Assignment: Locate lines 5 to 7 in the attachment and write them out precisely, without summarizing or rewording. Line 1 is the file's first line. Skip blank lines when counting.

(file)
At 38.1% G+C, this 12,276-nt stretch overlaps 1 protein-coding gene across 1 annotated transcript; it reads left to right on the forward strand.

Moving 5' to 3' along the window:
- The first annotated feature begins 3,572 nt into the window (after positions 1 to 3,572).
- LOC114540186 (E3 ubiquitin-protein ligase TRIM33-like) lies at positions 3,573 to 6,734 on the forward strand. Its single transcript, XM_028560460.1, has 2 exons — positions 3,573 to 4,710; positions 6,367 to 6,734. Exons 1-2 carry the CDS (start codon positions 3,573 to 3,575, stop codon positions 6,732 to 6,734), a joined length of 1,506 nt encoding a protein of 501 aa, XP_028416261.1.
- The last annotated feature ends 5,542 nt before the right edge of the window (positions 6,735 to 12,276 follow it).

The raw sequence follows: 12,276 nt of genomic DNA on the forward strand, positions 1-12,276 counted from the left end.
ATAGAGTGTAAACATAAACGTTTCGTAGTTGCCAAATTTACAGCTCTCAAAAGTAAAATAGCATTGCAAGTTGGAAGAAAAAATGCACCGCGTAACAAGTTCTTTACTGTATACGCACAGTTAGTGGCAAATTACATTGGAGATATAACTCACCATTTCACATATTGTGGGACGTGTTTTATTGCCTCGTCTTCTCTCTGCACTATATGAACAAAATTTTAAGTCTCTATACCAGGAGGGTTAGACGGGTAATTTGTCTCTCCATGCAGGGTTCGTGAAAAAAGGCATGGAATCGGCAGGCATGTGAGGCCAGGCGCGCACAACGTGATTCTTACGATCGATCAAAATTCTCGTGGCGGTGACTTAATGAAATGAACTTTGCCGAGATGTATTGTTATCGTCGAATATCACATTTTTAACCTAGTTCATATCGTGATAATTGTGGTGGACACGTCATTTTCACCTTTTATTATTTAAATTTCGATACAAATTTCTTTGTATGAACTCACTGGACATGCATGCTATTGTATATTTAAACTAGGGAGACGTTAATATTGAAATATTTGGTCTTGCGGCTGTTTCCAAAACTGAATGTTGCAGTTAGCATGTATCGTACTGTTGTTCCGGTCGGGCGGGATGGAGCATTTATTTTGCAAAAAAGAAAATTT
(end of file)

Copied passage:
- The last annotated feature ends 5,542 nt before the right edge of the window (positions 6,735 to 12,276 follow it).

The raw sequence follows: 12,276 nt of genomic DNA on the forward strand, positions 1-12,276 counted from the left end.
ATAGAGTGTAAACATAAACGTTTCGTAGTTGCCAAATTTACAGCTCTCAAAAGTAAAATAGCATTGCAAGTTGGAAGAAAAAATGCACCGCGTAACAAGTTCTTTACTGTATACGCACAGTTAGTGGCAAATTACATTGGAGATATAACTCACCATTTCACATATTGTGGGACGTGTTTTATTGCCTCGTCTTCTCTCTGCACTATATGAACAAAATTTTAAGTCTCTATACCAGGAGGGTTAGACGGGTAATTTGTCTCTCCATGCAGGGTTCGTGAAAAAAGGCATGGAATCGGCAGGCATGTGAGGCCAGGCGCGCACAACGTGATTCTTACGATCGATCAAAATTCTCGTGGCGGTGACTTAATGAAATGAACTTTGCCGAGATGTATTGTTATCGTCGAATATCACATTTTTAACCTAGTTCATATCGTGATAATTGTGGTGGACACGTCATTTTCACCTTTTATTATTTAAATTTCGATACAAATTTCTTTGTATGAACTCACTGGACATGCATGCTATTGTATATTTAAACTAGGGAGACGTTAATATTGAAATATTTGGTCTTGCGGCTGTTTCCAAAACTGAATGTTGCAGTTAGCATGTATCGTACTGTTGTTCCGGTCGGGCGGGATGGAGCATTTATTTTGCAAAAAAGAAAATTT